So, what you’re saying is that as long as a person thinks it’s necessary they cannot be excommunicated. Sorry. This is incorrect. Bishop Milingo thought he had necessity. I’m sure that Luther did too.
That said, a person cannot be excommunicated without certain canonical steps taken. There are certain steps that must be taken like the bishop must actually warn the person of their error, try to bring them back into the fold, tell them of the penalty, etc. This was done with Lefebvre which is why he can no longer claim necessity. He was told by the Supreme Judge that it was not necessity. The Vatican instructed him of his error, tried to work it out and he rejected the Pope’s authority on the matter. This didn’t happen in the case of the Hawaii six and their excommunications were overturned. This did happen in the case of the Lincoln excommunications and this is why they haven’t been overturned.
We aren’t talking about a third world country where the bishops can’t get ahold of Rome because they’re operating underground to avoid death. We’re talking about someone directly in contact with the Supreme Legislator. It might have even been a different situation if the Vatican hadn’t been in talks with him. Let’s say one day he woke up and decided to consecrate bishops without discussing it with the Vatican. Then he probably could have claimed necessity because he didn’t know the mind of the Supreme Legislator.
The second point raised by the SSPX in defense of their schism that initially convinced me of their position was based upon canons 1323:4° and 1324 §1:5° of the present Code of Canon Law —
Therefore, under the state of necessity canons mentioned above, the Church allows exceptions to many of her laws in certain unforeseen circumstances.
Archbishop Lefebvre insisted that his irregular consecration of bishops without Rome’s permission was carried out in a state of necessity. However, the Holy See foresaw the situation in which the archbishop found himself before he consecrated the bishops, yet still denied him permission to proceed with such an action. As Cardinal Gantin, on behalf of the Holy See, wrote in a letter to Lefebvre dated June 17, 1988: “Since . . . you stated that you intended to ordain four priests to the episcopate without having obtained the mandate of the Supreme Pontiff as required by canon 1013 of the Code of Canon Law, I myself convey to you this public canonical warning, confirming that if you should carry out your intention as stated above, you yourself and also the bishops ordained by you shall incur ipso facto [by that very fact] excommunication latae sententiae [imposed automatically] reserved to the Apostolic See in accordance with canon 1382.”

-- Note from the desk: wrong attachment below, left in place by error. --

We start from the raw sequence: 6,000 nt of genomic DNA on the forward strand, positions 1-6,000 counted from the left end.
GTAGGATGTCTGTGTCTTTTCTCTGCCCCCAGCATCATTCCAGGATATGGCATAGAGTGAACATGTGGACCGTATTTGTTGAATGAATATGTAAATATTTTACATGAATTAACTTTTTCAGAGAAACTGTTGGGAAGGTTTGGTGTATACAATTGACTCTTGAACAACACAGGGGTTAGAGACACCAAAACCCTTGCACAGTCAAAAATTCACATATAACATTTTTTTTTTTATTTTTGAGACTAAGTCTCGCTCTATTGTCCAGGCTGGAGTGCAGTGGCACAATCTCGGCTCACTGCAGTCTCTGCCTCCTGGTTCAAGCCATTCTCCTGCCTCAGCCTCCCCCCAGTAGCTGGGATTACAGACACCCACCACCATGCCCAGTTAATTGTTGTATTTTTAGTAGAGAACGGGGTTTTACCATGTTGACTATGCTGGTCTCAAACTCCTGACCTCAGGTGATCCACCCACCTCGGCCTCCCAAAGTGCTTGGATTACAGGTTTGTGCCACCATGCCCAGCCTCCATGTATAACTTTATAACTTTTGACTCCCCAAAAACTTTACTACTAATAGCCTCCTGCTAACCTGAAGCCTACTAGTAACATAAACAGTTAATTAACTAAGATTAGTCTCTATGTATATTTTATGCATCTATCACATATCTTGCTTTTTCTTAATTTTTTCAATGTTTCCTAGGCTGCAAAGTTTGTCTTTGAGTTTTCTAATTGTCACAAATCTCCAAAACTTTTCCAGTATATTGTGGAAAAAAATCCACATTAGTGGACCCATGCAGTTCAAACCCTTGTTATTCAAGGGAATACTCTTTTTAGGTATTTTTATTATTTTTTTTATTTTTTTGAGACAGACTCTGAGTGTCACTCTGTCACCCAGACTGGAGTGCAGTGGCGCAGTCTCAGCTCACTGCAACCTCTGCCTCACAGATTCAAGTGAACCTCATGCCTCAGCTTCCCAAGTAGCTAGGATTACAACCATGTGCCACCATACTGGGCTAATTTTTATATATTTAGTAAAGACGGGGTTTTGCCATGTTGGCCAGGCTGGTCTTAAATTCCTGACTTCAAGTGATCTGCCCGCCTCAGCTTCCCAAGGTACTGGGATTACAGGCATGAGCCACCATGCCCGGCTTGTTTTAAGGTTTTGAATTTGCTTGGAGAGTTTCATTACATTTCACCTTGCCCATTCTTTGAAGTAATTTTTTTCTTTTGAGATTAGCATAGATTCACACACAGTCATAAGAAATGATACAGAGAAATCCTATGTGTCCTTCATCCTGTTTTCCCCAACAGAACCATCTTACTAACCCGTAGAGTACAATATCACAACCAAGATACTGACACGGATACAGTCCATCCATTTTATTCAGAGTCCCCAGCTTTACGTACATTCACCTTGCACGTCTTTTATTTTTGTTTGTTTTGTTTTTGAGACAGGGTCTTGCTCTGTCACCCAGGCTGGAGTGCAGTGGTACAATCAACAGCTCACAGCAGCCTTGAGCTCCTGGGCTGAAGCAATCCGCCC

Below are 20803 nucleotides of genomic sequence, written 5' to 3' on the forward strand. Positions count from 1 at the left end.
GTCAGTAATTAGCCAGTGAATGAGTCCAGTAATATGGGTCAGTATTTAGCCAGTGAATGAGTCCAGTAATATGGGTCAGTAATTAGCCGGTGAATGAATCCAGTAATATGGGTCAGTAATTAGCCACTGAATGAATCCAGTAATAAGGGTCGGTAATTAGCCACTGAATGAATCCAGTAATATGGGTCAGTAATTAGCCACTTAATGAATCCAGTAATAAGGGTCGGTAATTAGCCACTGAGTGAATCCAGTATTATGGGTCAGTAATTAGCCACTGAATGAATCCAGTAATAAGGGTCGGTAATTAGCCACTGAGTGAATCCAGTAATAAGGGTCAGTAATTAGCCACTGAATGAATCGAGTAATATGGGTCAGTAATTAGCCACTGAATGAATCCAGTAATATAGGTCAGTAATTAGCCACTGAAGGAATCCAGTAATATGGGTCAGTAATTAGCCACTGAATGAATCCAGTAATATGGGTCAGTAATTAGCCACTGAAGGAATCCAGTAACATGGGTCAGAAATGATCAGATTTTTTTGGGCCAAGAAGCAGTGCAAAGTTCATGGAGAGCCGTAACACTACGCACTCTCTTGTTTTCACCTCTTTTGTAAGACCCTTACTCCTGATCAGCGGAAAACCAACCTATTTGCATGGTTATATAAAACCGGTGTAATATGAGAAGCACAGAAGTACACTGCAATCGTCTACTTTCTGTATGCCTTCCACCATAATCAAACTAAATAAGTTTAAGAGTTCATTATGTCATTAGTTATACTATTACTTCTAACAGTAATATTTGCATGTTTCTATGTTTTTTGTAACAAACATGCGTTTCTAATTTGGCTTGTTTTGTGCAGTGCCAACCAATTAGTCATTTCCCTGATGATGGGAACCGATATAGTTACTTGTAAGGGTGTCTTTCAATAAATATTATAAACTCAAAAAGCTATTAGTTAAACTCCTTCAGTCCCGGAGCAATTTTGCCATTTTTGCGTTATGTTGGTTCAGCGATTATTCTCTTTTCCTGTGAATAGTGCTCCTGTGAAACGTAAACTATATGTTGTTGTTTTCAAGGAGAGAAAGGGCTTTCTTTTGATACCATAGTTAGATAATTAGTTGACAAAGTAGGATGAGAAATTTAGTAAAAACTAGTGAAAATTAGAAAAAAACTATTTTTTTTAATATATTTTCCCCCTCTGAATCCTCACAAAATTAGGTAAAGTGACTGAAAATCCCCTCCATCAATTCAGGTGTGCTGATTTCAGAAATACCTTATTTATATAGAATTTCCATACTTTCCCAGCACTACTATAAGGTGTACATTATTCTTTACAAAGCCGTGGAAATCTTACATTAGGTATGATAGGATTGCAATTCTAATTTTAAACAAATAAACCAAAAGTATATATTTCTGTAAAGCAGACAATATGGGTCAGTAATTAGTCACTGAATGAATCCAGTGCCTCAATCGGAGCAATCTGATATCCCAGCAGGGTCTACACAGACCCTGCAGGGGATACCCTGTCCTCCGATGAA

A mere discipline of the Faith, is a law, a custom or practice originating from the Church as a means of safeguarding the good order of the Church. To establish ecclesiastical discipline, the Church must ask herself: What is the most practical way of protecting the doctrine of the Church here and now?
In essence, the Holy See did not agree with Lefebvre’s analysis of the situation in the Catholic Church, namely that a sufficient emergency existed to warrant the consecration of bishops without Rome’s approval. This is an important point in resolving the dispute between Archbishop Lefebvre and Pope John Paul II, for where there exists a difference in interpreting the application of canon law, canon 16 states clearly: “Laws are authentically interpreted by the legislator and by that person to whom the legislator entrusts the power of authentic interpretation.”
In Lefebvre’s situation, he knew in advance that his interpretation of canon law in this case was not acceptable to the Roman Pontiff, who is the highest legislator. So even though Lefebvre disagreed with the Roman Pontiff’s interpretation of canon law, it nevertheless remained up to Pope John Paul II to interpret that law authoritatively. Therefore, because the idea of a state of necessity in Lefebvre’s circumstances was rejected by Pope John Paul II, I came to realize that I could not legitimately invoke the state of necessity canons in defense of Lefebvre’s consecration of bishops without Rome’s permission.